A rose with thorns
Today I was driving in the rain, stuck in traffic and struggling to get to work on time, despite leaving home earlier than ever. It gave me time to reminisce on the state of our nation. Statistics show that our economy is booming, we have record employment, more women than ever are working, more and more foreigners are coming to look for work in this pot-ofgold-at-the-end-of-the-rainbow. In a nutshell everything is rosy. But is it?
I am a doctor, an employee, like most of you. I work with and come across people from all walks of life and all levels of income.
Those who are lucky and already own a property can consider themselves very lucky indeed. Rentals are rising due to the pressure for accommodation from those coming to these islands. They have doubled in five years. With bank interest rates a joke in a booming economy, people who already own a property and who want to get a return on their investment are re-mortgaging their homes to buy- to-rent. This phenomenon is now beginning to drive property prices up as well.
So what of those not on the property ladder and with marginal incomes? By that I mean those with a take home pay of less than €1200, not far off the national average wage. Well, they are now becoming caught in a vicious spiral of being unable to borrow enough to buy a decent property and yet need to spend up to 50% of their income just to have a roof over their heads.
No matter, we have mega projects on the drawing board with higher and higher skyscrapers about to dot our landscape. Surely they will alleviate the pressure on accommodation? Projects in Paceville, Sliema, St Julian’s, Santa Venera and God only knows where else are approved, seeking approval or on the drawing board. But will they actually help? Not at all; they are all aimed at the high end of the market, for foreign and local investors looking to make a killing. And who will pay? The developers? Not likely.
All these huge structures will need an even huger investment in infrastructure to service them; parking, roads, drainage, water, transport and electricity. Again, who will pay for them? You guessed it, not the developers.
It will be you and me, the average tax payers, who get stuck in the traffic every morning and spend less and less time with our families – traffic further aggravated by the construction process and further aggravated by people servicing these structures. It will be those poor residents living nearby who will suffer the noise and air pollution generated by their construction, the loss of sun and daylight as they tower over their properties, the reduction in value of their homes as they are swallowed up by ever bigger developments.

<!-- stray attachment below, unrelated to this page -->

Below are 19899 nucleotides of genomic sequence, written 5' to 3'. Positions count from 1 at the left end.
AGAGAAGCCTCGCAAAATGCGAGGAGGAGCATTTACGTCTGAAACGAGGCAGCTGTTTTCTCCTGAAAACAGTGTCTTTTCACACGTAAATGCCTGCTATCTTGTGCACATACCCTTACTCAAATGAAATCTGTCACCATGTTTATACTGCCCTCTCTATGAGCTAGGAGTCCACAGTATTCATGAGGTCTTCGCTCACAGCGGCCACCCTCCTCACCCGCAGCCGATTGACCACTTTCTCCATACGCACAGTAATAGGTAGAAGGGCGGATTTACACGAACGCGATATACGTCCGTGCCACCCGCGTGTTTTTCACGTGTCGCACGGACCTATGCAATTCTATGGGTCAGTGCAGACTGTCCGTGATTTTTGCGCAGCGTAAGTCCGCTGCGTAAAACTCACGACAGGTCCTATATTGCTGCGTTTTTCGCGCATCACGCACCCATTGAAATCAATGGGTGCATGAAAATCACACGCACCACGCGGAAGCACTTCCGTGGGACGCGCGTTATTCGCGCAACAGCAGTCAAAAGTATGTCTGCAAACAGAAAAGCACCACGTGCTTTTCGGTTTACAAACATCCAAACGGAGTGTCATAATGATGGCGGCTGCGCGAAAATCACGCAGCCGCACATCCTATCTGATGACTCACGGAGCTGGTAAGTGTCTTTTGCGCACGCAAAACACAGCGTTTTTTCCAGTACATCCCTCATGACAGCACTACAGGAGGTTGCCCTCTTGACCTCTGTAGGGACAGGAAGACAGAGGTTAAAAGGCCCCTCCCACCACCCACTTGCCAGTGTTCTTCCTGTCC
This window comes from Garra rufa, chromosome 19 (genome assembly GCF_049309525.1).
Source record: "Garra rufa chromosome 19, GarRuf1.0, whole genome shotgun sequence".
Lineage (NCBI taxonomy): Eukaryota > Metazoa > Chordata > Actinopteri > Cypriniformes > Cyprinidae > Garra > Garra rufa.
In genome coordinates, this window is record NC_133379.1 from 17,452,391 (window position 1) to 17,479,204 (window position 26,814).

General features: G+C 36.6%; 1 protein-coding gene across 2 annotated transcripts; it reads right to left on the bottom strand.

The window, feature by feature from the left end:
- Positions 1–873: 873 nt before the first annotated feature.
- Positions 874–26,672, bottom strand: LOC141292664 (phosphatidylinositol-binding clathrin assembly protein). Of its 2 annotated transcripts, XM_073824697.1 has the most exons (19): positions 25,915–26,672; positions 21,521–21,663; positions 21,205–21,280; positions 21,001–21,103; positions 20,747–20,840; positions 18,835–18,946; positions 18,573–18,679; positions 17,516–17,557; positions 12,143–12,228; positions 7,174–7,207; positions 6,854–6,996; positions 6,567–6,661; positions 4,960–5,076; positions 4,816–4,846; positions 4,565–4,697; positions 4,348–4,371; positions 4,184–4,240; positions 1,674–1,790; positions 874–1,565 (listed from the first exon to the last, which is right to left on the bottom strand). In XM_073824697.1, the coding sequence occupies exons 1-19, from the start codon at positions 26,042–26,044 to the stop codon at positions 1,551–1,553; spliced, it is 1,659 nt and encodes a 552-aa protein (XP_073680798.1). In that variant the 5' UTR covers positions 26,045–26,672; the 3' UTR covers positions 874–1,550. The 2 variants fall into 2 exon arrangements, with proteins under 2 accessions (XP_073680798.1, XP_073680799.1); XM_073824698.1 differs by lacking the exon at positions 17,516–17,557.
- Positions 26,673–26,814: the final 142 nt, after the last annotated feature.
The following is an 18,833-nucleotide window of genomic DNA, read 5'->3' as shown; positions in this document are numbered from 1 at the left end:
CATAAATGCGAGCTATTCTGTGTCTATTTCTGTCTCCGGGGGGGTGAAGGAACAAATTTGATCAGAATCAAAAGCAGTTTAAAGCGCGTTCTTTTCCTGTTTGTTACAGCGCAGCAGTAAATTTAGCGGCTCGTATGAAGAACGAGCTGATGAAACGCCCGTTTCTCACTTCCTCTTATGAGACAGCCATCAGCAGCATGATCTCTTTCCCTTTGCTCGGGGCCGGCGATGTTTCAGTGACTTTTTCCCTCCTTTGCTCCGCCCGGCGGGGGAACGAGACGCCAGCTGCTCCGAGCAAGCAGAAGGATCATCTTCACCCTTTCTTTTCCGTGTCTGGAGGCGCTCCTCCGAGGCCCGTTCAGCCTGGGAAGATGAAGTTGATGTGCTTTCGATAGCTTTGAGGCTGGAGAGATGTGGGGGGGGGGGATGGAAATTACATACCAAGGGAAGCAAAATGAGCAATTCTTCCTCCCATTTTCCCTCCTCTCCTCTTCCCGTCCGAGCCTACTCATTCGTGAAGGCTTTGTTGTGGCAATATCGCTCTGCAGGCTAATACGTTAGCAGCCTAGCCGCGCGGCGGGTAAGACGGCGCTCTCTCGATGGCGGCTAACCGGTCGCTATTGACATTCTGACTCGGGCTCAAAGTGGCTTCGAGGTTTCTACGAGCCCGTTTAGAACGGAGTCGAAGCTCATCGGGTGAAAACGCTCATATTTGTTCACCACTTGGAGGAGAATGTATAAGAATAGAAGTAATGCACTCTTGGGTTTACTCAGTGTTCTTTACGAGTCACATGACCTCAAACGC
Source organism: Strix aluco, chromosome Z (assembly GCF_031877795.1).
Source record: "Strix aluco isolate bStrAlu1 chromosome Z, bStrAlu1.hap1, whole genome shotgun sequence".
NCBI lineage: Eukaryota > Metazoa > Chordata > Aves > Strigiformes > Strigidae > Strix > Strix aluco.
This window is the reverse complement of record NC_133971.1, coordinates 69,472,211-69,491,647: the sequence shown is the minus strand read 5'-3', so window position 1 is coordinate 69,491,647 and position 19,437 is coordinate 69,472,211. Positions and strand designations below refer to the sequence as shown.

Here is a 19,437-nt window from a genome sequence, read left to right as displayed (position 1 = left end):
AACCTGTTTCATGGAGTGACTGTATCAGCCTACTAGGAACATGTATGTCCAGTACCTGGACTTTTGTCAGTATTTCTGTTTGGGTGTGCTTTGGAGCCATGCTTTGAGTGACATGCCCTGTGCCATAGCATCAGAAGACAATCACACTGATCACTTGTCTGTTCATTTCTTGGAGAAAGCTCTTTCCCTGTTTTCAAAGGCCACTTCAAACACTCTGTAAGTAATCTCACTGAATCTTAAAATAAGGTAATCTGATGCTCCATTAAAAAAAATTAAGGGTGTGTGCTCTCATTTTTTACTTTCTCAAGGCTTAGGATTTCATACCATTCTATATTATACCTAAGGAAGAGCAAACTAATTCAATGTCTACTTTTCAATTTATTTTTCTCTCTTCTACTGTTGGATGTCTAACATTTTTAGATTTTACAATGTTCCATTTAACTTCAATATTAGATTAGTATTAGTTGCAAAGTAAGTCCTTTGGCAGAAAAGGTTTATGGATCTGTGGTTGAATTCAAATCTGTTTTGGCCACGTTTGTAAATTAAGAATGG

Even worse, in the case of the Paceville Master Plan, residents’ homes will be sacrificed on the altar of further development. Residents who have braved thirty years of disruption, noise and every form of inconvenience, and stayed put despite everything because it is their HOME, are now threatened with the prospect of eviction because big business wants to ‘rationalize’ the use of Paceville.
As the traffic crawls along and I realize I will be late for work once again, I think of the statistics and then look at the reality. What is the point of wonderful economic figures lauding the enormous progress Malta is making when our quality of life is going south? We, the vast majority of people who walk this land; who love, live and die on these tiny sea surrounded rocks, are seeing the very things we love shattered by the greed of the few and their political cronies. Our heritage, our way of life, our values, mean nothing if they get in the way of ‘progress’.
So I ask you all. Are rising GDP figures and the number of people in employment making our lives better, or worse? Is nothing sacred if it hinders profit? Do we smile more, or less, this year than the last? Should we take a deep breath and assess where we are heading to? Is it what we really want? A rose is a beautiful flower, but it does have its thorns. Are we experiencing the flower or the thorns?